It’s what we birders do most of the time, sorting the bird from the non-bird, the “good” bird from the ho-hum. Naturally, most of what we see when we’re sorting is the expected, but you can’t find the scarce if you don’t look.
So this morning at Newark’s Weequahic Park I looked. I sorted through the American Coots to see Gadwall and Ring-necked Ducks, and I sorted through the Common Mergansers to see Hooded Merganser and Ruddy Ducks. And I sorted through more than 1,500 Canada Geese in search of anything different.
Difference, fortunately, comes in lots of flavors, especially when it comes to geese. This flock included one “black-cheeked” Canada, a ghostly white leucistic Canada, and the two banded birds above; one sported a very tight orange collar around the neck, inscribed with the yellow characters “F0F0.” I’ve submitted the number to Patuxent; we’ll see what they can come up with.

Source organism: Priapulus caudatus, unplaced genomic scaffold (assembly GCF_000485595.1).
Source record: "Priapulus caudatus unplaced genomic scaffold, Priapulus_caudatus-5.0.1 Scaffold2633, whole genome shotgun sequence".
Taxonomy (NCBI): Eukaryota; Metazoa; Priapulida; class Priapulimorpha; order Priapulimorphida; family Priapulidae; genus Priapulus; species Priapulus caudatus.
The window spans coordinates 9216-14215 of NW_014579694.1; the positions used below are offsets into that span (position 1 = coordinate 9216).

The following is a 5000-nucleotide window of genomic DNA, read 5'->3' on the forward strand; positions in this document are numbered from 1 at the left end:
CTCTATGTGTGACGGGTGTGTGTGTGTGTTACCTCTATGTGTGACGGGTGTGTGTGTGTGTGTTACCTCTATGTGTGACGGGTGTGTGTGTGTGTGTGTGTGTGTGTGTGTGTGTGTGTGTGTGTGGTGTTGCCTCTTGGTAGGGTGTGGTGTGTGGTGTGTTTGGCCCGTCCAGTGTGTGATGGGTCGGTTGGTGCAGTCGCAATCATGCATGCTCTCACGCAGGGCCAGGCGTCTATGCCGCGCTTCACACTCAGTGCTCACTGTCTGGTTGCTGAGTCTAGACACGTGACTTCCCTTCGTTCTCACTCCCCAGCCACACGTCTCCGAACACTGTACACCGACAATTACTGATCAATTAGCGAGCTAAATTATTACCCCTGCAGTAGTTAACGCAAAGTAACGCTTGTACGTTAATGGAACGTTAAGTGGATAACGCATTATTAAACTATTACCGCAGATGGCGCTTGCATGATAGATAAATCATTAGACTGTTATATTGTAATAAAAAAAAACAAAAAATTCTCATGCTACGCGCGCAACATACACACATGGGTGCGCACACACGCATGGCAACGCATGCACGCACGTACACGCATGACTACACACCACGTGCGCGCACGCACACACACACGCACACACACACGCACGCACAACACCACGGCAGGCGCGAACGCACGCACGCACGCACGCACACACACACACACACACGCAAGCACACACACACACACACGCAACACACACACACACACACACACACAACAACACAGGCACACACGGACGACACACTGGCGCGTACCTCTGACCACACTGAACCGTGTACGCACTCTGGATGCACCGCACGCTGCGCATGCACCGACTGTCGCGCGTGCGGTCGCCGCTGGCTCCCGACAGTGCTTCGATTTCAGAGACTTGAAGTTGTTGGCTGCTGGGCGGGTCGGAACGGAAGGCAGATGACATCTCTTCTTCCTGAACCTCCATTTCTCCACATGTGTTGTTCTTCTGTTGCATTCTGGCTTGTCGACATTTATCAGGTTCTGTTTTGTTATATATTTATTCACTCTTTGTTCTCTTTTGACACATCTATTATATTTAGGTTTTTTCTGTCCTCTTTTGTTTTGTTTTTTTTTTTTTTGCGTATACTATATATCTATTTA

And then of course the gulls had to be sorted. I almost wish I hadn’t.
Just what this is I’m not sure, but in size, structure, molt timing, wing pattern, tail pattern, and upperparts pattern, the best fit to my skeptical eye was, ack, Thayer’s Gull.
Maybe it’s just a tiny, molt-retarded, pale-winged Herring Gull (like the great hulking bird in front of it), but I’d be surprised.
This is the second individual Thayer’s-like gull I’ve seen this winter in New Jersey. I’ve submitted documentations for both to the NJRBC, and can only hope that the committee’s response is polite.